Church group meets DUP, SDLP on freedom of conscience Bill

Bill seeks accommodation between rights linked to discrimination and religious freedom

The Catholic Church in Northern Ireland has met representatives of the Democratic Unionist Party (DUP) in Belfast to discuss legislation which will allow greater recognition to freedom of conscience and religion there.

The delegation, led by Bishop of Down and Connor Noel Treanor, met the DUP group at Stormont on Tuesday .

The group was led by Northern Ireland First Minister and party leader Peter Robinson.

The meeting took place at the invitation of the DUP's Paul Givan, whose private member's Freedom of Conscience Amendment Bill was introduced to the Northern Assembly last December.

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‘Reasonable accommodation’

It calls for a “reasonable accommodation” between the rights of people not to be discriminated against and the right to freedom of conscience of religious believers, and is supported by Mr Robinson.

Mr Givan's Bill followed a decision by the North's Equality Commission to initiate legal action against Ashers Baking Company in Newtownabbey, Co Antrim, for refusing to bake a cake promoting same-sex marriage.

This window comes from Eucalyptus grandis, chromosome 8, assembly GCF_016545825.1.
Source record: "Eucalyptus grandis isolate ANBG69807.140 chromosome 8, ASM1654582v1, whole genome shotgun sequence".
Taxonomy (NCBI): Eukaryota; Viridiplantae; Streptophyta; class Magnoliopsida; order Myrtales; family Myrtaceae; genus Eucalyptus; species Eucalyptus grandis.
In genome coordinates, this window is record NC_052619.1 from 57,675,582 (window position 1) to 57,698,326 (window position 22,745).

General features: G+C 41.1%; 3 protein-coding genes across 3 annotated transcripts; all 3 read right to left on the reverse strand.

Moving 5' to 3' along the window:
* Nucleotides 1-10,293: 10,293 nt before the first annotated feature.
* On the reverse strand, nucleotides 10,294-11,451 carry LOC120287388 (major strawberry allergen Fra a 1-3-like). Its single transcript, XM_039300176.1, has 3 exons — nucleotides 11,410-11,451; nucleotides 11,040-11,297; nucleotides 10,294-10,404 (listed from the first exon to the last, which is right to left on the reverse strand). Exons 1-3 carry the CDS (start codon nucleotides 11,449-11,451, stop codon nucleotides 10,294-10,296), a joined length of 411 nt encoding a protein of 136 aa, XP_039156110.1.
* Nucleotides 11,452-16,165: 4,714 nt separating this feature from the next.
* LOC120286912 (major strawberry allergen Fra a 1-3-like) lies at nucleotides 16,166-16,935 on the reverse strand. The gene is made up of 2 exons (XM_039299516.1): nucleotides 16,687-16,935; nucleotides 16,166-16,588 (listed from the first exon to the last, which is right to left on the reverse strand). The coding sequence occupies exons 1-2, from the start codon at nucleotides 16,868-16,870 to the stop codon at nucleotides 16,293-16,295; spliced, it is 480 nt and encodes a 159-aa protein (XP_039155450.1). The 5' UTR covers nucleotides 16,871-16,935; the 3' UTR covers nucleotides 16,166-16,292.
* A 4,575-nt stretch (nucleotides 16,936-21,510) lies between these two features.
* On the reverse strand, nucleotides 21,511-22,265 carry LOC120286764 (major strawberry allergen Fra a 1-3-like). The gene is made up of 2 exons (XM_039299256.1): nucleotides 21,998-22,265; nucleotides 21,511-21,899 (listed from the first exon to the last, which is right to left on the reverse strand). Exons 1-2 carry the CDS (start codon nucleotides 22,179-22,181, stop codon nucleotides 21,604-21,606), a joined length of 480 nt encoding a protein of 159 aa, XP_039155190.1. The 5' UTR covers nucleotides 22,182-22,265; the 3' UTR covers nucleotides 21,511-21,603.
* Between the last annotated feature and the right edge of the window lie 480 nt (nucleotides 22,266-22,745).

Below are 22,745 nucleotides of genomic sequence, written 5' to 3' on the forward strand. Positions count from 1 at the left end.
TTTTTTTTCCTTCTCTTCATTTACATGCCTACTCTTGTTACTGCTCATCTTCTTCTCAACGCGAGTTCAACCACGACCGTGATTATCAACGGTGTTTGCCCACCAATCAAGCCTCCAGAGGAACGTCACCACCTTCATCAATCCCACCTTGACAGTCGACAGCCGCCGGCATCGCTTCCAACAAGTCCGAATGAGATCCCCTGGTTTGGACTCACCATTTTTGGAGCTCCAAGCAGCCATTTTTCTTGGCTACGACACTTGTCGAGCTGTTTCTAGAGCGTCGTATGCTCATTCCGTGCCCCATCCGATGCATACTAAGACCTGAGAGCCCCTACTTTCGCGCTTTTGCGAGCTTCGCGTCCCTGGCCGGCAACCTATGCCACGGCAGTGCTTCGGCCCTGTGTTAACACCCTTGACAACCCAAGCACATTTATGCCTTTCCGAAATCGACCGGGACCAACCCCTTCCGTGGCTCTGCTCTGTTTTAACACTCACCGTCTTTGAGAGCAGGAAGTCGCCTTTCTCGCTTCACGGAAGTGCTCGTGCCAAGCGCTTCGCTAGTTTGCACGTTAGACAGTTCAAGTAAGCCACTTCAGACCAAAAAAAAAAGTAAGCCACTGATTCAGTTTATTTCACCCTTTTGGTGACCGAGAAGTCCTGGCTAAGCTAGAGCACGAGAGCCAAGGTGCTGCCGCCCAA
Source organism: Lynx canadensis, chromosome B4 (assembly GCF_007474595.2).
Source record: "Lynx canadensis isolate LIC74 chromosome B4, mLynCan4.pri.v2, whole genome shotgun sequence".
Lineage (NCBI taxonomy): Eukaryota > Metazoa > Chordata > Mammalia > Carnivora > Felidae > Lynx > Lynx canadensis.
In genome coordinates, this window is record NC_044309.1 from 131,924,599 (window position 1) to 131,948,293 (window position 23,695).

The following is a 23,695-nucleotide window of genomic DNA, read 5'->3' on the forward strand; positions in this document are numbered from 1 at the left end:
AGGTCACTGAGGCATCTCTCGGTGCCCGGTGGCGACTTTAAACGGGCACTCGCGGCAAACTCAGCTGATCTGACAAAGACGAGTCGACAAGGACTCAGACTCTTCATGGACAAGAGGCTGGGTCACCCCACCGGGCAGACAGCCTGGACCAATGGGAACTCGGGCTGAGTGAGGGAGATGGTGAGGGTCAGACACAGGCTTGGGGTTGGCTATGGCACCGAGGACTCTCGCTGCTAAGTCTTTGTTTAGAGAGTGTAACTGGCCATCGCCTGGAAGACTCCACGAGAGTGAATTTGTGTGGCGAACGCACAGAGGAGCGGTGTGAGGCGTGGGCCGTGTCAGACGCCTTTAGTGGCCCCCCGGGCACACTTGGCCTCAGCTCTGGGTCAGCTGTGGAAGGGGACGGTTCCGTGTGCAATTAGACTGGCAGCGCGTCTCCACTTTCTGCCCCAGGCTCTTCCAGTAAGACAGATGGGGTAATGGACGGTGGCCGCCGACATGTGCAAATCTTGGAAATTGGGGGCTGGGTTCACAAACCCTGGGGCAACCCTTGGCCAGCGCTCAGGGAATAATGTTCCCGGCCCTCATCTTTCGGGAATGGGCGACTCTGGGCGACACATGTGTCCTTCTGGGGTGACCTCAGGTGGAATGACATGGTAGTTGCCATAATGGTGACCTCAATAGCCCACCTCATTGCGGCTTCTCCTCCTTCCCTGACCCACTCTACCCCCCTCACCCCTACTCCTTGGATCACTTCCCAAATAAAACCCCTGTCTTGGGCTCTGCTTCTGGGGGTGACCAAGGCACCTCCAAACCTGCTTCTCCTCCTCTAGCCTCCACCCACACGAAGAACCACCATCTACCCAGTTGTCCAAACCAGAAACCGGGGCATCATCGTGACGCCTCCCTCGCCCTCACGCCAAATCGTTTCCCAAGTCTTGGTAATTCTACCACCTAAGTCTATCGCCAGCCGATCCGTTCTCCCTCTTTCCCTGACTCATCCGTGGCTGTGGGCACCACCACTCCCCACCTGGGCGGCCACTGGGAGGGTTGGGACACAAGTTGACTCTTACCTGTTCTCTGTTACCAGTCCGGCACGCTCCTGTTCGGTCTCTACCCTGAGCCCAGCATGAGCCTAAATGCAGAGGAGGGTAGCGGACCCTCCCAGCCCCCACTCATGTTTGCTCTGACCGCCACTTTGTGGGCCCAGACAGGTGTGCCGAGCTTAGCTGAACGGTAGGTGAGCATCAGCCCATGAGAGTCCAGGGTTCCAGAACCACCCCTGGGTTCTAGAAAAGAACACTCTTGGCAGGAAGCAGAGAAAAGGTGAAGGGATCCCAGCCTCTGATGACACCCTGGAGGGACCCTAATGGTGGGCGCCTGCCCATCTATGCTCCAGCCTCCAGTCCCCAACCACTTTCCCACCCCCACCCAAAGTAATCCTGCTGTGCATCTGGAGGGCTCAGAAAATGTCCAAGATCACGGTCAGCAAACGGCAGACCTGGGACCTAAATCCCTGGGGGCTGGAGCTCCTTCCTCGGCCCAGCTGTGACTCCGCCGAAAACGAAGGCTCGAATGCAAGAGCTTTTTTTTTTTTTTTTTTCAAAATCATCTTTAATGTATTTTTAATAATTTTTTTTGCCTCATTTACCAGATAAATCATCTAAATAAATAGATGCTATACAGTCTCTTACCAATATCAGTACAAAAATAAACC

The cake was to feature Sesame Street characters Bert and Ernie and bear the slogan “Support Gay Marriage”.

It was also to carry the logo of Queerspace, a gay, bisexual and transgender volunteer organisation based in Belfast.

Last December also, the Catholic Church announced it was cutting its links with the Catholic adoption agency in Northern Ireland following 2012 legislation which required it to allow unmarried and same-sex couples to adopt children.

Meetings planned

Following its meeting with the DUP on Tuesday, the Catholic Church delegation also met representatives of the SDLP on the same issue and plans similar meetings with other political parties in coming weeks.

After the meetings, Bishop Treanor asked: “Is it acceptable in a genuinely just, tolerant and pluralist society that one group are threatened with fines, imprisonment, losing their business or job, or in the case of the Catholic Church, losing public funding for long-established adoption agencies and other charitable services that we provide, in the name of providing equality for another group?

“It is as if we have swapped one form of discrimination for another.”

Patsy McGarry

Patsy McGarry

Patsy McGarry is Religious Affairs Correspondent of The Irish Times